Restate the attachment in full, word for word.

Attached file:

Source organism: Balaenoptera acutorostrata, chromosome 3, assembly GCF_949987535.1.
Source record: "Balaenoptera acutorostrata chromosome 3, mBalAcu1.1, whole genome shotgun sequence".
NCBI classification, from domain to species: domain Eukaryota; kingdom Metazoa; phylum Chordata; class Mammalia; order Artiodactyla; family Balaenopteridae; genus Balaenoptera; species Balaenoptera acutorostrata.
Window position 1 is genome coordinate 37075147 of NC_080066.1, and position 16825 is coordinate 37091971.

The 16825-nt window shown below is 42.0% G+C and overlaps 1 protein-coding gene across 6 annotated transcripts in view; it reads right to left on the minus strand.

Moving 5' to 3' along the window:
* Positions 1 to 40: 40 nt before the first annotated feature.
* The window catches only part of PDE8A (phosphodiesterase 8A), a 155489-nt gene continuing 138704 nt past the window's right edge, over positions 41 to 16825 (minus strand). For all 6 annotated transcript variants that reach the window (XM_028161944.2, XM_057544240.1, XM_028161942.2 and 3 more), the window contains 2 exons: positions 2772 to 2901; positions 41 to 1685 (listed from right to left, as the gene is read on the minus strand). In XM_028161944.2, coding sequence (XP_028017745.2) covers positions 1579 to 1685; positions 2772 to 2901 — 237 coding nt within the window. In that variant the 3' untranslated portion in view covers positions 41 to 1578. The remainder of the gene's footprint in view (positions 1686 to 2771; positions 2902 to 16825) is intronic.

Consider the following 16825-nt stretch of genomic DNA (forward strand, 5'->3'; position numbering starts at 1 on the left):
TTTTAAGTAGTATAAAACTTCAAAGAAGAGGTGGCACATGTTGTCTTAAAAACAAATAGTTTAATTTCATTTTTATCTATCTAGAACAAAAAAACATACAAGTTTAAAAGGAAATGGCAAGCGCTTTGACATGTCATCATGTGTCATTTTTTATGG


Source organism: Balaenoptera acutorostrata, chromosome 3, assembly GCF_949987535.1.
Source record: "Balaenoptera acutorostrata chromosome 3, mBalAcu1.1, whole genome shotgun sequence".
NCBI classification, from domain to species: domain Eukaryota; kingdom Metazoa; phylum Chordata; class Mammalia; order Artiodactyla; family Balaenopteridae; genus Balaenoptera; species Balaenoptera acutorostrata.
Window position 1 is genome coordinate 37075147 of NC_080066.1, and position 16825 is coordinate 37091971.

The 16825-nt window shown below is 42.0% G+C and overlaps 1 protein-coding gene across 6 annotated transcripts in view; it reads right to left on the minus strand.

Moving 5' to 3' along the window:
* Positions 1 to 40: 40 nt before the first annotated feature.
* The window catches only part of PDE8A (phosphodiesterase 8A), a 155489-nt gene continuing 138704 nt past the window's right edge, over positions 41 to 16825 (minus strand). For all 6 annotated transcript variants that reach the window (XM_028161944.2, XM_057544240.1, XM_028161942.2 and 3 more), the window contains 2 exons: positions 2772 to 2901; positions 41 to 1685 (listed from right to left, as the gene is read on the minus strand). In XM_028161944.2, coding sequence (XP_028017745.2) covers positions 1579 to 1685; positions 2772 to 2901 — 237 coding nt within the window. In that variant the 3' untranslated portion in view covers positions 41 to 1578. The remainder of the gene's footprint in view (positions 1686 to 2771; positions 2902 to 16825) is intronic.

Consider the following 16825-nt stretch of genomic DNA (forward strand, 5'->3'; position numbering starts at 1 on the left):
TTTTAAGTAGTATAAAACTTCAAAGAAGAGGTGGCACATGTTGTCTTAAAAACAAATAGTTTAATTTCATTTTTATCTATCTAGAACAAAAAAACATACAAGTTTAAAAGGAAATGGCAAGCGCTTTGACATGTCATCATGTGTCATTTTTTATGG